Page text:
April 2 – May 9, 2015
Reception: Thursday, April 2, 6-8pm
Elizabeth Harris is pleased to present an exhibition of recent oil paintings by Julian Hatton. This is Julian Hatton’s 9th solo show at the gallery. The Gallery is located at 529 West 20th Street, 6th floor and is open Tuesday through Saturday 11-6 pm. There will be a reception for the artist on Thursday, April 2nd, from 6-8 pm.
In New Season, Julian Hatton’s title for his exhibition of recent work, the artist continues to extend the possibilities of abstract painting inspired by, but not imitative of, nature. Displaying an increasingly complex approach to surface, Hatton crafts an image of idiosyncratic forms and singular color. Formal and conceptual dimensions converge with new techniques and procedures that multiply allusions to internal and external worlds.
Hatton began his career almost 30 years ago painting surprisingly inventive landscapes en plein air in public parks around New York City. Now he is primarily a studio painter, and his subject is more the interior terrain of subjective perception, which he freely interprets in painted abstractions influenced by past and present experiences. The work resonates with a deep, varied, and often joyful response to nature, and, simply, with a sense of what it means to be alive.
New Season suggests a new development in Hatton’s oeuvre. In fact the title points to a shift in attitude, from one of constructive uncertainty to one of enthused exploration. The change is evident in the diverse treatment of surfaces, richer formal and chromatic relationships and the completion of a number of large-scale compositions. Yet Hatton’s underlying motivations remain related to earlier work. He still finds meaning in his connection to nature, and channels that affinity through sensibility, imagination, resourcefulness and personality toward its abstract materialization.
In most of the paintings, the search for resolution becomes an end in itself, and process reveals substance. Hatton deploys a bevy of techniques: glaze applied over colored glaze; paint vigorously brushed or delicately stroked; layers scraped on and scraped off with palette and putty knives; surfaces sanded, slathered, stained and smeared. Paint and medium weave thick and thin together, then apart; brush mark striations create and deny form and movement. The gestural looseness in some paintings conveys an aura of vitality and freshness, while disguising a balancing act between figuration and abstraction, between quick and painstaking execution.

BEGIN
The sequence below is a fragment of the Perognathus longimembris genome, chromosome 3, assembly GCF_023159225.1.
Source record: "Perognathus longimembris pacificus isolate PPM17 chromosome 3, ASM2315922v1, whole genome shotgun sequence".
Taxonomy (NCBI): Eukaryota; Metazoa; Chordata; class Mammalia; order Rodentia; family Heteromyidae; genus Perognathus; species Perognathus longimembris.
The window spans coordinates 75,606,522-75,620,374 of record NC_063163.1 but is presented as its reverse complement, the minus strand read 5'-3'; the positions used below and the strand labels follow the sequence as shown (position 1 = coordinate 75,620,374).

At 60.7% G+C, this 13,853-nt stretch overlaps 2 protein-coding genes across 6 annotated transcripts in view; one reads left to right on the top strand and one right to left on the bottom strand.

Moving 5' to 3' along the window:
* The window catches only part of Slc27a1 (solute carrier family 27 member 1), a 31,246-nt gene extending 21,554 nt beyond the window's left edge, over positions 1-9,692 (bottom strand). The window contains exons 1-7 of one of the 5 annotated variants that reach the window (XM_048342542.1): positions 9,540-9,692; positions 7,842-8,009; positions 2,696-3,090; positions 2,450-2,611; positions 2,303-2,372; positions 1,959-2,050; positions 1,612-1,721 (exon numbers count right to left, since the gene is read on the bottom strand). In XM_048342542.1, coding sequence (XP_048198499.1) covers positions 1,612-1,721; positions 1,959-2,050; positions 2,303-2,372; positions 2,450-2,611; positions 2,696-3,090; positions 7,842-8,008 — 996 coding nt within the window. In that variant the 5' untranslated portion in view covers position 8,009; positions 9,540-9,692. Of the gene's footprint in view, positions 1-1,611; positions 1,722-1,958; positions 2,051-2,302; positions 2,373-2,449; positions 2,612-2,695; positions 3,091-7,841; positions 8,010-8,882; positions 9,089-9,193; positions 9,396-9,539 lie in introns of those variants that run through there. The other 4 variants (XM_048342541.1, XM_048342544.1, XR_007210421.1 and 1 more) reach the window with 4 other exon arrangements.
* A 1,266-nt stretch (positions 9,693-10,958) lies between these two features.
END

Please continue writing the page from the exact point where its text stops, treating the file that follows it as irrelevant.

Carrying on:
Each painting is a hybrid and undergoes radical transformation during its genesis. Visual cues that conjure elements of landscape join with contradictory nonfigurative abstractions. The simple initial idea quickly succumbs to the complexity of material trial and error, schema and modification. Opaque versus transparent layers compete for existence in a place between becoming and dissolving, clarity and ambiguity, solidity and translucency.
Hatton continues to make good use of his extraordinary color sense, orchestrating color relationships to structure composition. Elongated verticals of delicately muted or accentuated color vie for attention while defining formal hierarchies. Colored blobs and polygonal shapes may summon the memory of familiar natural forms, but are chromatically reinvented to recall or dispel the illusion of space. Strong hues and tonal contrast help establish order and rhythm amid the tumultuous mark making.
An air of indomitable mutability pervades many of these paintings. The studio choreography of painting, looking, changing and evolving, a performative aspect of their creation, is as evident in the work as in the artist; a sense of continuing energetic searching feels inevitable.
There are no obvious historical references to help define Hatton’s current paintings. Instead one may find a quiet debt to Richard Diebenkorn, Henri Matisse, and Arthur Dove.
“Process Histories” of many of these and other Hatton paintings are viewable on Hatton’s Facebook page. Please send Julian Hatton a friend request with reference to this exhibition.
Julian Hatton’s work is in numerous public collections including the Metropolitan Museum of Art. He has received awards from The American Academy of Arts and Letters, the Pollock Krasner Foundation, the National Endowment for the Arts, and the New York Foundation of the Arts. Teaching experience includes Adjunct Professor, Rhode Island School of Design, Visiting Artist at Dartmouth, Swarthmore and the Pennsylvania Academy of Fine Arts. He studied art history and graduated from Harvard College in 1979. The artist lives and works in New York City and upstate New York.
For further information contact Miles Manning at 212 463-9666.